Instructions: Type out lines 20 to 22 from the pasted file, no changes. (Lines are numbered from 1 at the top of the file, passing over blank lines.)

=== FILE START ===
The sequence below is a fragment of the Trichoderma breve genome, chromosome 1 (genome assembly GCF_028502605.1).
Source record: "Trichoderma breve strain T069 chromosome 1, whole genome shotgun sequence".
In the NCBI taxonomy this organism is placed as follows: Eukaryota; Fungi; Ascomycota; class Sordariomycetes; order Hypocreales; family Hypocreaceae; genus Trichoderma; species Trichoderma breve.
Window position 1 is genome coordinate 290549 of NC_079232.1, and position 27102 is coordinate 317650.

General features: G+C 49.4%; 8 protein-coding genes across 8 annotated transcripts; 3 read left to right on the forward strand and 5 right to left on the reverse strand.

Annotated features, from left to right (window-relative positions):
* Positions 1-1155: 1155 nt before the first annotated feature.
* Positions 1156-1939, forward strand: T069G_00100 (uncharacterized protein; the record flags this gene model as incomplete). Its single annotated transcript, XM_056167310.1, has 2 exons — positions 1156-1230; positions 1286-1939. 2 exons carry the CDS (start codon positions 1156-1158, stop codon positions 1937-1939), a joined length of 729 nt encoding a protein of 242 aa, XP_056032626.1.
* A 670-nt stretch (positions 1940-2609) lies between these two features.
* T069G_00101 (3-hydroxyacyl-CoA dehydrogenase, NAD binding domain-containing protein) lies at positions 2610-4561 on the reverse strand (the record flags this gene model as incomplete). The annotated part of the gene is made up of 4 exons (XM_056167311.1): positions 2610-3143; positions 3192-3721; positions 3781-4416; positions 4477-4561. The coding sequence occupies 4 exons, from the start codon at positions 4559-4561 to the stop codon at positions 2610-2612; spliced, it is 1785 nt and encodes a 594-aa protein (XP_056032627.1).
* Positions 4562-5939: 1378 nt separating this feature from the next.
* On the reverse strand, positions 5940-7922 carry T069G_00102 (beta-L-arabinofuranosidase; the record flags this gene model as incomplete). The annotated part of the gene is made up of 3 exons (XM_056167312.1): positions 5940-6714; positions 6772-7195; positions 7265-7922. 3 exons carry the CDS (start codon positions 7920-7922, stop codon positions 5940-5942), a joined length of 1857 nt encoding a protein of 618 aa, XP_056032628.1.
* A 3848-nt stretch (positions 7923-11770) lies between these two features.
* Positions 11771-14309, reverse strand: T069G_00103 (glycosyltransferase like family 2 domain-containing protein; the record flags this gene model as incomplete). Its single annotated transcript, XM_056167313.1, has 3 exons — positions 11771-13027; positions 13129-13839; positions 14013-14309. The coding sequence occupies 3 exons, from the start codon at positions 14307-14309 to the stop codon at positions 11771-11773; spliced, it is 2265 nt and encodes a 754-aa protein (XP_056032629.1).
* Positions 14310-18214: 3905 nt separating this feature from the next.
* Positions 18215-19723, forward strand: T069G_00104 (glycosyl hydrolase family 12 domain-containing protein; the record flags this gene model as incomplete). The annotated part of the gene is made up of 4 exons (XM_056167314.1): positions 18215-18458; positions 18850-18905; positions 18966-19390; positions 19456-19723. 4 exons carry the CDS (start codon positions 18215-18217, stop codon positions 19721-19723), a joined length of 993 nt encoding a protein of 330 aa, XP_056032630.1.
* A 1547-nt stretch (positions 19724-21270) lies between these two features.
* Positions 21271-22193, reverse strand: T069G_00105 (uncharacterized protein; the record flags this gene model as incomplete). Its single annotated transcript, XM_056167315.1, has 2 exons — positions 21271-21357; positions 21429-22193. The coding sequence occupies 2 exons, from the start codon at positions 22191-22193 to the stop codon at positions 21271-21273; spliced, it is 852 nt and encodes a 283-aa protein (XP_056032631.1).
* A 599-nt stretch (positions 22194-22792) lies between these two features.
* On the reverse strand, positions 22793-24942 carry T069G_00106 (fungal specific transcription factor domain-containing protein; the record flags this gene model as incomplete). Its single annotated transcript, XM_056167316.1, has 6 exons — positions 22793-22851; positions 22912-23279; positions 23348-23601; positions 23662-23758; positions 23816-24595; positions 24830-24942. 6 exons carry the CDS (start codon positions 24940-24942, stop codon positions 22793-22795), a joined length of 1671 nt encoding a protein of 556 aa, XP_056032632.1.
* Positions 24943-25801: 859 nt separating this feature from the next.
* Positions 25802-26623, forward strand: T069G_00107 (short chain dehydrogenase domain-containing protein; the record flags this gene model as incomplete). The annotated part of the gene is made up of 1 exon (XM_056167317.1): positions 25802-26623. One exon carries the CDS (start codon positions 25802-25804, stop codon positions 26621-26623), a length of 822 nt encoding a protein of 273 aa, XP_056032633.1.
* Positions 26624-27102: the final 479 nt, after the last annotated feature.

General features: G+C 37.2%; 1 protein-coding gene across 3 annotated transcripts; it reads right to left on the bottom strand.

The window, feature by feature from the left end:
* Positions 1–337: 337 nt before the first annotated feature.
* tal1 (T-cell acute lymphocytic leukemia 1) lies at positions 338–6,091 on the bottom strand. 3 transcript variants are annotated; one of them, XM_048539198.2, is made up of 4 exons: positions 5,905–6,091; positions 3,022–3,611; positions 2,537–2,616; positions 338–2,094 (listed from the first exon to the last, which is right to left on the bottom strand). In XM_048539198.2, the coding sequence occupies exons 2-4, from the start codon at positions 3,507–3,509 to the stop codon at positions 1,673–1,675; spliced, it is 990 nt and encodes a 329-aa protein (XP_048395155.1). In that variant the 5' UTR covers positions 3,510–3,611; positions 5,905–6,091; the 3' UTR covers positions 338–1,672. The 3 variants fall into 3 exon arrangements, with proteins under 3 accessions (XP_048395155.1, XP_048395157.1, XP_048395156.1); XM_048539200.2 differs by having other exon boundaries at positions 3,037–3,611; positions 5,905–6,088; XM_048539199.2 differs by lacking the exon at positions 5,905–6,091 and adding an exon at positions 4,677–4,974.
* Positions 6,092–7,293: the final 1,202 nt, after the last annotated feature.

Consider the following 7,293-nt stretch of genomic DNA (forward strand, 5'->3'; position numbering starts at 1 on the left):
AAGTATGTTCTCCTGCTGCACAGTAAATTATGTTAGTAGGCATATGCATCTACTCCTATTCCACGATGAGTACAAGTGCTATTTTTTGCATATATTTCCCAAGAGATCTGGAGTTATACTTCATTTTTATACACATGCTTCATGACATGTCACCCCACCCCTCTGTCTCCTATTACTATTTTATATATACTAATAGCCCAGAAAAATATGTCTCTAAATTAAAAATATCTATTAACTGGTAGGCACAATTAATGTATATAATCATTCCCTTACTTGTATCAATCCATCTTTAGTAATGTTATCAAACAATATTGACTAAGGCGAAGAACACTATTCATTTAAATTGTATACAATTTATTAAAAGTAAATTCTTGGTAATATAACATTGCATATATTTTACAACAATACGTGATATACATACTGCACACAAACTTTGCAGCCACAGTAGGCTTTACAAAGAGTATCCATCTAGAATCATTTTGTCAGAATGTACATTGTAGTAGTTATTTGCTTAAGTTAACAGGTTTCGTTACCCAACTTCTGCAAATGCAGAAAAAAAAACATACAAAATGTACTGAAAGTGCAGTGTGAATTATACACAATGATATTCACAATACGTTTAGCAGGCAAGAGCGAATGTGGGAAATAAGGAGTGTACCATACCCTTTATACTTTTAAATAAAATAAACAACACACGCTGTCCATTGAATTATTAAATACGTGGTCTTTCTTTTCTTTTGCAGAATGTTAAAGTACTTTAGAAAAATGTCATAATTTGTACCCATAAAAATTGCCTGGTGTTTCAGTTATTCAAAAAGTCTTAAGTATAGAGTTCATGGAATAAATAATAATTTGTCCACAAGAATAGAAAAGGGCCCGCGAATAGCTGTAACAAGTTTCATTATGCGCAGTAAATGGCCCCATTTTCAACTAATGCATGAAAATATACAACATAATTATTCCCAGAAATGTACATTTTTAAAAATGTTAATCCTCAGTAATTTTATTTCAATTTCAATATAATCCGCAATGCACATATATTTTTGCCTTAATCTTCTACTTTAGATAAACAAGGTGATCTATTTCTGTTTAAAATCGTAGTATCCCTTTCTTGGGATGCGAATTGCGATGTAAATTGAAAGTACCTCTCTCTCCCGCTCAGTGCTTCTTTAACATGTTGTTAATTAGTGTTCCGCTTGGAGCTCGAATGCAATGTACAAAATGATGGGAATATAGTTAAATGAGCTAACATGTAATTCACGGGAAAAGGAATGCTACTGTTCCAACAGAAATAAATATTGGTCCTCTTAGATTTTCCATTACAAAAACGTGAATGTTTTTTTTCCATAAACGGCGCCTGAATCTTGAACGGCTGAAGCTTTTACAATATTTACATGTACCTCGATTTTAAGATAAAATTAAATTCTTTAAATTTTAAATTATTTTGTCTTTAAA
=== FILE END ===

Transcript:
* On the reverse strand, positions 22793-24942 carry T069G_00106 (fungal specific transcription factor domain-containing protein; the record flags this gene model as incomplete). Its single annotated transcript, XM_056167316.1, has 6 exons — positions 22793-22851; positions 22912-23279; positions 23348-23601; positions 23662-23758; positions 23816-24595; positions 24830-24942. 6 exons carry the CDS (start codon positions 24940-24942, stop codon positions 22793-22795), a joined length of 1671 nt encoding a protein of 556 aa, XP_056032632.1.
* Positions 24943-25801: 859 nt separating this feature from the next.
* Positions 25802-26623, forward strand: T069G_00107 (short chain dehydrogenase domain-containing protein; the record flags this gene model as incomplete). The annotated part of the gene is made up of 1 exon (XM_056167317.1): positions 25802-26623. One exon carries the CDS (start codon positions 25802-25804, stop codon positions 26621-26623), a length of 822 nt encoding a protein of 273 aa, XP_056032633.1.